I keep hearing that you need a $1 million or more to retire these days. I'm saving, but those numbers are pretty discouraging. Does it really take that much?
I agree that while it's easy for financial planners to toss out big numbers—$1 million, $2 million, maybe more—for a comfortable retirement, the reality for a lot of people will be a lot less. Of course, I encourage everyone to go for the goal and save as much as they can, beginning at an early age. But the good news is that, like so much in financial planning, how much you need for a comfortable retirement depends on a lot of personal factors.
For instance, do you envision an early retirement or will you put it off as long as you can? Do you want a quiet life in a less costly part of the country or do you plan to maintain an expensive home and travel the world? Will you completely stop working or continue on part-time? Will you stay in your home or downsize?
There are a lot of variables to consider—and a few unknowns—so you may not have exact answers now. But it's well worth your effort to think about these things in advance so that you can come up with a realistic retirement savings goal.
Start by estimating your yearly retirement expenses
You probably think you'll spend less in retirement. Once again it depends on you. A lot of people find that expenses are higher in the early years when they're more active, and gradually taper off as they get older. National statistics show that retired people spend about 80% of what working households spend, mostly on home- and health-related costs. But instead of relying on statistics, I'd do a sample budget.
Begin with what you currently spend yearly both on necessities and nice-to-haves. What will change? Work-related costs may go down. Your mortgage may be lower. Hopefully, you'll eliminate unnecessary debt. But while those expenses may decrease, others are likely to increase—for fun things such as entertainment and travel, as well as less appealing necessities such as health care and property taxes.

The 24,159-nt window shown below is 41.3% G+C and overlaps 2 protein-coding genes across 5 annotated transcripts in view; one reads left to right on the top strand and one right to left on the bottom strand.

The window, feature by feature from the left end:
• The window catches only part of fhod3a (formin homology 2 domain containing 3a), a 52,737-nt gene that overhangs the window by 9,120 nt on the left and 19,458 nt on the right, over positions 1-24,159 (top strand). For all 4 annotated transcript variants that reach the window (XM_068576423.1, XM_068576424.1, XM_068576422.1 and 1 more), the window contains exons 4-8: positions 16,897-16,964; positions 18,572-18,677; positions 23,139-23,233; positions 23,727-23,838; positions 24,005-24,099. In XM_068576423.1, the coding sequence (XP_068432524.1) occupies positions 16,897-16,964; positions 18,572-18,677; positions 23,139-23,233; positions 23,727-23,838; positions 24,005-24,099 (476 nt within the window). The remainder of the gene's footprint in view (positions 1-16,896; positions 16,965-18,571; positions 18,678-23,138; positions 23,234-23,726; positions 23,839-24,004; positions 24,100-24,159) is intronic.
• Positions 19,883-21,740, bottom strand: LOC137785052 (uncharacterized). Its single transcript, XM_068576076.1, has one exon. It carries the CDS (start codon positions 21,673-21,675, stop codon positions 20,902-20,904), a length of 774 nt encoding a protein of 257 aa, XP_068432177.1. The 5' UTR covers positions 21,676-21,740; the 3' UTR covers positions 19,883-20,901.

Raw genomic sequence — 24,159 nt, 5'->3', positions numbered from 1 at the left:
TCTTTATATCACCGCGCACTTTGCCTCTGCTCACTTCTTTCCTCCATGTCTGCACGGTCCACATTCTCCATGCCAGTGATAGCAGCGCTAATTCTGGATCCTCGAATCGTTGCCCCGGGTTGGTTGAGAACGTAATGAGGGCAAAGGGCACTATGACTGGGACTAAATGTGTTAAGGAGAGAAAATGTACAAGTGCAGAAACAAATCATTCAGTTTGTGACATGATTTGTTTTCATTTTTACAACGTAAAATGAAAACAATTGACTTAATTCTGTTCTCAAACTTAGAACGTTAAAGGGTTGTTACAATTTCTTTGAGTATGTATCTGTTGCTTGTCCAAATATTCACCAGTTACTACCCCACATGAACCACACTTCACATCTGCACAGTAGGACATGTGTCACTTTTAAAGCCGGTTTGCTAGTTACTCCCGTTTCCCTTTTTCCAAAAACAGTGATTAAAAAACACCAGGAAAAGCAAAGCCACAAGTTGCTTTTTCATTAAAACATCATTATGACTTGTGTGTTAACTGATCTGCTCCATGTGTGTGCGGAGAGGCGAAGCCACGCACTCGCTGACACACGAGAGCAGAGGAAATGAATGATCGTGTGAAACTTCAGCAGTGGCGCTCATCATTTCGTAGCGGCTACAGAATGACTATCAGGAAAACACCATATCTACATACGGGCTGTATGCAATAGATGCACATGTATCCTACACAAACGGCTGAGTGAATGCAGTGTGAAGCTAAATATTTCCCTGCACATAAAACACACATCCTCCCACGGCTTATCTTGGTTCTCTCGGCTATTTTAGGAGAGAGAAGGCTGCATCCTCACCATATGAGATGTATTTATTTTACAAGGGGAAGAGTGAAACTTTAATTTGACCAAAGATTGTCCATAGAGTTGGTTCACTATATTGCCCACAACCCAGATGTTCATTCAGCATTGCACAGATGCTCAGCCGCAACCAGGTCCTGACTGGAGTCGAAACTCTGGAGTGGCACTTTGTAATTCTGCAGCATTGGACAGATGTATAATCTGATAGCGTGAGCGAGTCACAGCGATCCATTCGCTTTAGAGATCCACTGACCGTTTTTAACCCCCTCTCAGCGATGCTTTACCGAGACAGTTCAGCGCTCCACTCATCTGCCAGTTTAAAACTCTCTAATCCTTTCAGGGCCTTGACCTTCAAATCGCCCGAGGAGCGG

From my perspective, I think it's wise to assume you'll spend about the same in retirement as you're spending now. You may end up spending less, but it's a safe starting point for the sake of planning.
Calculate the total amount you need to save
Most people don't—and can't—live on savings alone. However, your savings will most likely play a big part in your retirement income. To figure out your savings goal, first add up all the annual income you can rely on except your savings. That would include Social Security, a pension, a trust, or money from real estate. Then subtract that amount from your estimated annual expenses. What's left is the amount of money you'll need from savings each year to fill in the gap.
Let's say you spend $90,000 a year and expect to have $50,000 in annual income from Social Security and rental property. That leaves a $40,000 annual shortfall that will have to come from your savings. Here's where the big numbers come in. Because in order to be confident that your money will last through a 30-year retirement, financial experts suggest you need a portfolio roughly 25 times your first year's withdrawal: $40,000 times 25 equals $1 million.
It's only a rule of thumb—and you personally may need less or have a shorter retirement—but if nothing else, this might be a wake-up call. So now what do you do?
Figure out how much more you should save annually
Add up all your savings in all your accounts. Then use a retirement savings calculator (there are a lot of them online) to get an idea of how much more you need to save each year between now and retirement to reach your total goal.
Working from the previous example, if you currently have $500,000 saved and you hope to retire in 10 years with a $1 million portfolio, you'd need to save an additional $15,000 a year and get an annual 5% net return. (Keep in mind that your actual results will vary, and may be more or less than that.)
Granted, that's just one scenario. You may need to save less—or more. But the only way to find out is to do some realistic and specific planning. Explore different scenarios with an online retirement planner or, better yet, meet with a financial advisor for at least a one-time retirement consultation.
If you eliminate the guesswork, you may also eliminate some of the worry. According to the Employee Benefit Research Institute, in 2013 only 46% of people reported trying to calculate how much they need to save each year for a comfortable retirement. Make sure you're one of them.